How does Brazilian Jiu-Jitsu compare to Japanese Jujutsu? These two martial arts have a shared lineage and similar names, but have divergent techniques, philosophies, and modern day applications. Let’s examine the differences between BJJ and Jujutsu.
Japanese Jujutsu was originally developed for samurai in the Sengoku period. The oldest version of this martial art dates back to the 16th century. Since then, a number of schools of Jujutsu (ju meaning “soft” and “jutsu” meaning art) have evolved, including Judo, which was developed by Kanō Jigorō in the late 19th century.
Brazilian Jiu-Jitsu‘s Origins
One of Kanō Jigorō’s students, Mitsuyo Maeda, traveled to Brazil to teach and perform martial arts demonstrations in the early 20th century. After seeing one of these performances, a young man named Carlos Gracie began training in Judo under Maeda. He later passed on these teachings to his brothers. When his younger brother Hélio Gracie began adapting these techniques to better suit his size, the martial art that we now know as Brazilian Jiu-Jitsu was born.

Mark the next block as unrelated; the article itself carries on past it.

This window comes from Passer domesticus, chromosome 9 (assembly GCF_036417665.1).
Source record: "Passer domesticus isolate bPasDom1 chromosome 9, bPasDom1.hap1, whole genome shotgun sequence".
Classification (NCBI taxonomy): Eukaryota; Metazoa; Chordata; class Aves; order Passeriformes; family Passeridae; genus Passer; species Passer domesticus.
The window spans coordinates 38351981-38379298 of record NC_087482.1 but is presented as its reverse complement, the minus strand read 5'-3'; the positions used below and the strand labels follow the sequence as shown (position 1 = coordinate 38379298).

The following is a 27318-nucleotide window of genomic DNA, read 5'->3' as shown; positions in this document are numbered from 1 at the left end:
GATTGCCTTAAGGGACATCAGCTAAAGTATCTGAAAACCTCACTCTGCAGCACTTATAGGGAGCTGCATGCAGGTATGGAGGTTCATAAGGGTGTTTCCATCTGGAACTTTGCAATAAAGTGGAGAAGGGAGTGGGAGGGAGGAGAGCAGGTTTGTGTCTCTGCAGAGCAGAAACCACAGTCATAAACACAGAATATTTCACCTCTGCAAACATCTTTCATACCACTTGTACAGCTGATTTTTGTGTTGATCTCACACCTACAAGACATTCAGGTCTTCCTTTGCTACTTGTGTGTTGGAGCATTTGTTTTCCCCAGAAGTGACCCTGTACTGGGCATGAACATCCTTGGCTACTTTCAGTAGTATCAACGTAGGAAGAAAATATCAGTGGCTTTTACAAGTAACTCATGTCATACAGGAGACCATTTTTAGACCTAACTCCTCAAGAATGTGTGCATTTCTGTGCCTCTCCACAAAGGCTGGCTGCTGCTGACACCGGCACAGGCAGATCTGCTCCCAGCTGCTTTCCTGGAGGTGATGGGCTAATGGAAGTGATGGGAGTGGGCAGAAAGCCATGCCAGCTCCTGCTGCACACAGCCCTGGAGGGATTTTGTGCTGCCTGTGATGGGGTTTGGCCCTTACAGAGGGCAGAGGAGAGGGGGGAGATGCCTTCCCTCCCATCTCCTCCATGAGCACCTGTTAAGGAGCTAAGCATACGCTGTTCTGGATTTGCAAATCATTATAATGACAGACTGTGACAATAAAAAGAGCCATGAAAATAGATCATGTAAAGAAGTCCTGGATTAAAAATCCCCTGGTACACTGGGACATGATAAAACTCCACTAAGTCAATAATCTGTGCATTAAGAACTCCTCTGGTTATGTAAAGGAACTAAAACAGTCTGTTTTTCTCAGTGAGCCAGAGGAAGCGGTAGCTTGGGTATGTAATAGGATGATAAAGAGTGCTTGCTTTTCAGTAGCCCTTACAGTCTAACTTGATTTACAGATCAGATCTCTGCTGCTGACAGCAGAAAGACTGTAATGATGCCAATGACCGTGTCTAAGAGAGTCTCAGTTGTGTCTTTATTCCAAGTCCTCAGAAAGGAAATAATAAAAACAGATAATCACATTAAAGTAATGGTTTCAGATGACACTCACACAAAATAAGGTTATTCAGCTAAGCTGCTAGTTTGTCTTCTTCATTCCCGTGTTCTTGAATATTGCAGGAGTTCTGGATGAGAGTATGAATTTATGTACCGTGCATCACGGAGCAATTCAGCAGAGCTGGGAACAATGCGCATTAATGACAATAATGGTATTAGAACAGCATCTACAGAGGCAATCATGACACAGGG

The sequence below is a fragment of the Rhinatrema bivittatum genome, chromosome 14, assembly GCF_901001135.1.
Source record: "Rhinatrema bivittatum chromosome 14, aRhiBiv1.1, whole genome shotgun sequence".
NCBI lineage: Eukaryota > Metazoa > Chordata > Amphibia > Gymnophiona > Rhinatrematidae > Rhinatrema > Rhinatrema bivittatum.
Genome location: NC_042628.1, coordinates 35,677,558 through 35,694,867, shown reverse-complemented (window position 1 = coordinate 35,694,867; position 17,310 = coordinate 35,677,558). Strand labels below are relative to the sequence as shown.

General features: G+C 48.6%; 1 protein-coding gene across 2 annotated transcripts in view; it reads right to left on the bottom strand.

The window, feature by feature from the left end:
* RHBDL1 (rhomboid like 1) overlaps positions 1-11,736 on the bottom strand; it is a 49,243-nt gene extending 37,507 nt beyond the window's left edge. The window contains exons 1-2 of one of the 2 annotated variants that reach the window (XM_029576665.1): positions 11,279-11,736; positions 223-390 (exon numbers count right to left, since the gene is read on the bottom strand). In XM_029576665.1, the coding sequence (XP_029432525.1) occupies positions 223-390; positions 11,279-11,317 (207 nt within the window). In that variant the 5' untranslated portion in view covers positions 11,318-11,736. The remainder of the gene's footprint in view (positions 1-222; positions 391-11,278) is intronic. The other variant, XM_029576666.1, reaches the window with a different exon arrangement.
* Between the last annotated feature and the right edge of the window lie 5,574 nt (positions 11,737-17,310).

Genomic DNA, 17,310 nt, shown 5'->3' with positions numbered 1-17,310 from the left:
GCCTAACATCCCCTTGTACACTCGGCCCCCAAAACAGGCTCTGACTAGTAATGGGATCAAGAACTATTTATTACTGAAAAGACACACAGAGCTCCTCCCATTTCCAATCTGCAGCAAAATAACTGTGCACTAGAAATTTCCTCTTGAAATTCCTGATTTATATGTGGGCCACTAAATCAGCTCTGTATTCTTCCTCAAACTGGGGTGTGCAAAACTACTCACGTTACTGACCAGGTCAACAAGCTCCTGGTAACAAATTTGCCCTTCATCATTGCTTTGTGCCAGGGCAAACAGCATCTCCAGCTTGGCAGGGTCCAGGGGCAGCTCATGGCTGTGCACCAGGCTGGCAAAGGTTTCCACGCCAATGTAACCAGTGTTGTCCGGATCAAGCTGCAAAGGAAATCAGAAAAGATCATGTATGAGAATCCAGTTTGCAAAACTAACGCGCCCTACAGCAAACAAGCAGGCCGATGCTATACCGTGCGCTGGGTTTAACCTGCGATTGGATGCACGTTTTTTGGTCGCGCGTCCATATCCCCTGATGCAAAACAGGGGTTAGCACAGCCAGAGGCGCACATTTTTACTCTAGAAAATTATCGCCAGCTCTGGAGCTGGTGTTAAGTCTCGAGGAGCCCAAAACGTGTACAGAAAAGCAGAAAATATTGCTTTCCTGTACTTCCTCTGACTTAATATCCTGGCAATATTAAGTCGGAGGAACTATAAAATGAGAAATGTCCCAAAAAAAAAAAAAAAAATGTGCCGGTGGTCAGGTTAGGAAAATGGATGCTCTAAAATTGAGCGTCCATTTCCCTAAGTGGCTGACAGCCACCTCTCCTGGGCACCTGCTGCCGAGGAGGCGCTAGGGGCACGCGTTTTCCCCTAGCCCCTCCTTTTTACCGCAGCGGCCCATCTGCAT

Jujutsu, which was developed for samurai who needed to defend themselves without weapons in close quarter combat, involves throws, joint locks, pins, and sometimes strikes. Brazilian Jiu-Jitsu was also developed for close-quarter self-defense, but its grappling, submission holds, and throws also have a strong sports component.
While both martial arts are still taught today, Jujutsu training is primarily technique focussed while Brazilian Jiu-Jitsu includes full-strength sparring.